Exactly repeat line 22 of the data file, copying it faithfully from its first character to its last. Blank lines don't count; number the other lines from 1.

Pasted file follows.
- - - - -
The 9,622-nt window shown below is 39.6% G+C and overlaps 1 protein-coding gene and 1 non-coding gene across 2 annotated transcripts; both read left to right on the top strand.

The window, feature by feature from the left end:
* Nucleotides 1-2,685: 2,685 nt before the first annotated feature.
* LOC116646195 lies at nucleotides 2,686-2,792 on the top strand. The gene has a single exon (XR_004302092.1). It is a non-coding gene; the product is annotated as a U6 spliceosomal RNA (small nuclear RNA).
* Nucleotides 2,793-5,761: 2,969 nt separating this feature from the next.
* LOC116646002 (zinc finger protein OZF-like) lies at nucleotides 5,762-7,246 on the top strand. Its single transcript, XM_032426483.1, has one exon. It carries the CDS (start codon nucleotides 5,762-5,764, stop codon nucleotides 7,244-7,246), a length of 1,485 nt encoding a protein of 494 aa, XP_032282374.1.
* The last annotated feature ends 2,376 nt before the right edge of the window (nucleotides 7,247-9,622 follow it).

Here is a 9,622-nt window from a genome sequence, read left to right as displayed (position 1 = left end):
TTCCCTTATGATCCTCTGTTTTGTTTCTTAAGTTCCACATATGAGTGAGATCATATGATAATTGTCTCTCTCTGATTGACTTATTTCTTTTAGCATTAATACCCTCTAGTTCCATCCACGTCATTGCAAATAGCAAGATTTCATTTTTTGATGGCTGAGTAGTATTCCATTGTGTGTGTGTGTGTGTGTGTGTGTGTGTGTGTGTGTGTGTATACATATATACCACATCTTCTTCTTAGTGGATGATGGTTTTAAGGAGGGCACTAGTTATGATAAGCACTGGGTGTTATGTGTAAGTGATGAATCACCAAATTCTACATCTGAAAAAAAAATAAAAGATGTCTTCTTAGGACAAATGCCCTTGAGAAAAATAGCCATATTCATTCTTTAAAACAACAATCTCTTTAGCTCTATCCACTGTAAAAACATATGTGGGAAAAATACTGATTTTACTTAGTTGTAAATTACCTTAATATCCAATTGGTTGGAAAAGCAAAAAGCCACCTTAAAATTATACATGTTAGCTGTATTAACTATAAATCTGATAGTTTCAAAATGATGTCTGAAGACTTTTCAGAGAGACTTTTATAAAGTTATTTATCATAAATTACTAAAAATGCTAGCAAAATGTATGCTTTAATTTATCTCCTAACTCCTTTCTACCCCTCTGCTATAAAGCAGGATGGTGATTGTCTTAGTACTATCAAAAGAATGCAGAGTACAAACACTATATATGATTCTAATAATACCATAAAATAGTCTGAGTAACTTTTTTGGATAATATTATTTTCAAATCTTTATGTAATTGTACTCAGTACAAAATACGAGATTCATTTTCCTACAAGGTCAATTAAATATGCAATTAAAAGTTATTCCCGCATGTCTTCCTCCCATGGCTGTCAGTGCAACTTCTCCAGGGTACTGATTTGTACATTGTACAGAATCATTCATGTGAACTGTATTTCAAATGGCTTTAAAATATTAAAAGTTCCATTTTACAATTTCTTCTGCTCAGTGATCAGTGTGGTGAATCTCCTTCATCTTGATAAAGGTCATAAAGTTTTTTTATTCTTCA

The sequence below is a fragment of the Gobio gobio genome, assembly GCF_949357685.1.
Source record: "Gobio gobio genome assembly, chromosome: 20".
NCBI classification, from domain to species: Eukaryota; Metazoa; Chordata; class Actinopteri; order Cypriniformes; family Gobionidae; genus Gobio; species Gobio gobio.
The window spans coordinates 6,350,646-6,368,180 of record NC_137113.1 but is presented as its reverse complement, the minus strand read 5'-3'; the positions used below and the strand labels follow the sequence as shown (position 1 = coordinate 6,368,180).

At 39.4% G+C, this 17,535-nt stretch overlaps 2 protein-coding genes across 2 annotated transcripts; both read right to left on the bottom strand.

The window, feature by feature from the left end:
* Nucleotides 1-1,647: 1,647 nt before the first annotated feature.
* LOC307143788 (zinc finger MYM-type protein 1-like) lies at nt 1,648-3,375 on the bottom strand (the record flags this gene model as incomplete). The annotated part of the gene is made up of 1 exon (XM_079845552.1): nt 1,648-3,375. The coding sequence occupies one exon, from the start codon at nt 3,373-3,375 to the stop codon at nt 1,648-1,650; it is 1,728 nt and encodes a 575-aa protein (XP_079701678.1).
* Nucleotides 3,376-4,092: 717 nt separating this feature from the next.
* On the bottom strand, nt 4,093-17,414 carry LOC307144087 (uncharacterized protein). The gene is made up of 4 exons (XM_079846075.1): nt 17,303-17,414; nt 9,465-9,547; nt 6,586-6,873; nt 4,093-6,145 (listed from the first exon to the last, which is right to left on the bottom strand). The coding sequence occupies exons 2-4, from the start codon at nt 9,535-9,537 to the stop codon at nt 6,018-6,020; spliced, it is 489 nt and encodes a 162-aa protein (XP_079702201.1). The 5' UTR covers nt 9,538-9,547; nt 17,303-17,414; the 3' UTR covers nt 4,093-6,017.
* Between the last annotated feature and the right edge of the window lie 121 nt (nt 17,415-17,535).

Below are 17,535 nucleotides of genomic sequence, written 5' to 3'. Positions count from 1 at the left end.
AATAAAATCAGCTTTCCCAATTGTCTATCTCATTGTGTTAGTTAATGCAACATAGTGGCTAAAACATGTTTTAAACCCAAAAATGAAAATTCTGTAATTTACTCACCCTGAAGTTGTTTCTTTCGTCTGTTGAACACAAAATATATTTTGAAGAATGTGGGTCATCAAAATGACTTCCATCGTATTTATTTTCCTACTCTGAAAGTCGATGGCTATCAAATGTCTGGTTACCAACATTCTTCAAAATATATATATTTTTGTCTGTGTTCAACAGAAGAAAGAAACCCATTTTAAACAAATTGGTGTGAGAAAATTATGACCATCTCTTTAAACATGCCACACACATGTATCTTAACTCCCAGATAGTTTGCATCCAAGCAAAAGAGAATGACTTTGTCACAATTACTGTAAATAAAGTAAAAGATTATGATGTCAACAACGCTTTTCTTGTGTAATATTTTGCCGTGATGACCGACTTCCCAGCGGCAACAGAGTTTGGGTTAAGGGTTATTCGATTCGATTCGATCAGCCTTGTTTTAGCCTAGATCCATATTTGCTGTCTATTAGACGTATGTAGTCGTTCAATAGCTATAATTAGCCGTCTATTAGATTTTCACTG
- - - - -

AATAAAATCAGCTTTCCCAATTGTCTATCTCATTGTGTTAGTTAATGCAACATAGTGGCTAAAACATGTTTTAAACCCAAAAATGAAAATTCTGTAATTTACTCACCCTGAAGTTGTTTCTTTCGTCTGTTGAACACAAAATATATTTTGAAGAATGTGGGTCATCAAAATGACTTCCATCGTATTTATTTTCCTACTCTGAAAGTCGATGGCTATCAAATGTCTGGTTACCAACATTCTTCAAAATATATATATTTTTGTCTGTGTTCAACAGAAGAAAGAAACCCATTTTAAACAAATTGGTGTGAGAAAATTATGACCATCTCTTTAAACATGCCACACACATGTATCTTAACTCCCAGATAGTTTGCATCCAAGCAAAAGAGAATGACTTTGTCACAATTACTGTAAATAAAGTAAAAGATTATGATGTCAACAACGCTTTTCTTGTGTAATATTTTGCCGTGATGACCGACTTCCCAGCGGCAACAGAGTTTGGGTTAAGGGTTATTCGATTCGATTCGATCAGCCTTGTTTTAGCCTAGATCCATATTTGCTGTCTATTAGACGTATGTAGTCGTTCAATAGCTATAATTAGCCGTCTATTAGATTTTCACTG